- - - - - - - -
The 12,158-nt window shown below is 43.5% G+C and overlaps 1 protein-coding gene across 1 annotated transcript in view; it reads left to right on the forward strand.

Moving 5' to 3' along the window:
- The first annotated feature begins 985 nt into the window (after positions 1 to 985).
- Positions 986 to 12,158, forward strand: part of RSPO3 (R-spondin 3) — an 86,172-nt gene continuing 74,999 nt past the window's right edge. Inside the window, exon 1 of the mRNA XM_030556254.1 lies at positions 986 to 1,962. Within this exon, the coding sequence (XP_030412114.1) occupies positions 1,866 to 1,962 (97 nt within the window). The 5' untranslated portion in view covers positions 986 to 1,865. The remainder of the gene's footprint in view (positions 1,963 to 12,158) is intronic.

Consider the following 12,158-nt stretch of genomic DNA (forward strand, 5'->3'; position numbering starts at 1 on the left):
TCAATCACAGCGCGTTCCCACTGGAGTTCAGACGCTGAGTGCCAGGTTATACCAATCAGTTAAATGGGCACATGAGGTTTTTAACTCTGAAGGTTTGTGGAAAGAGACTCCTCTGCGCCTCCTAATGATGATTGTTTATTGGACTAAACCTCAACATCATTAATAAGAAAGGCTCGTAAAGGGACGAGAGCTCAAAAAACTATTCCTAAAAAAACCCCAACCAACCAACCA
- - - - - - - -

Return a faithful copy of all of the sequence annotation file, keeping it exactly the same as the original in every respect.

The 12,158-nt window shown below is 43.5% G+C and overlaps 1 protein-coding gene across 1 annotated transcript in view; it reads left to right on the forward strand.

Moving 5' to 3' along the window:
- The first annotated feature begins 985 nt into the window (after positions 1 to 985).
- Positions 986 to 12,158, forward strand: part of RSPO3 (R-spondin 3) — an 86,172-nt gene continuing 74,999 nt past the window's right edge. Inside the window, exon 1 of the mRNA XM_030556254.1 lies at positions 986 to 1,962. Within this exon, the coding sequence (XP_030412114.1) occupies positions 1,866 to 1,962 (97 nt within the window). The 5' untranslated portion in view covers positions 986 to 1,865. The remainder of the gene's footprint in view (positions 1,963 to 12,158) is intronic.

Consider the following 12,158-nt stretch of genomic DNA (forward strand, 5'->3'; position numbering starts at 1 on the left):
TCAATCACAGCGCGTTCCCACTGGAGTTCAGACGCTGAGTGCCAGGTTATACCAATCAGTTAAATGGGCACATGAGGTTTTTAACTCTGAAGGTTTGTGGAAAGAGACTCCTCTGCGCCTCCTAATGATGATTGTTTATTGGACTAAACCTCAACATCATTAATAAGAAAGGCTCGTAAAGGGACGAGAGCTCAAAAAACTATTCCTAAAAAAACCCCAACCAACCAACCA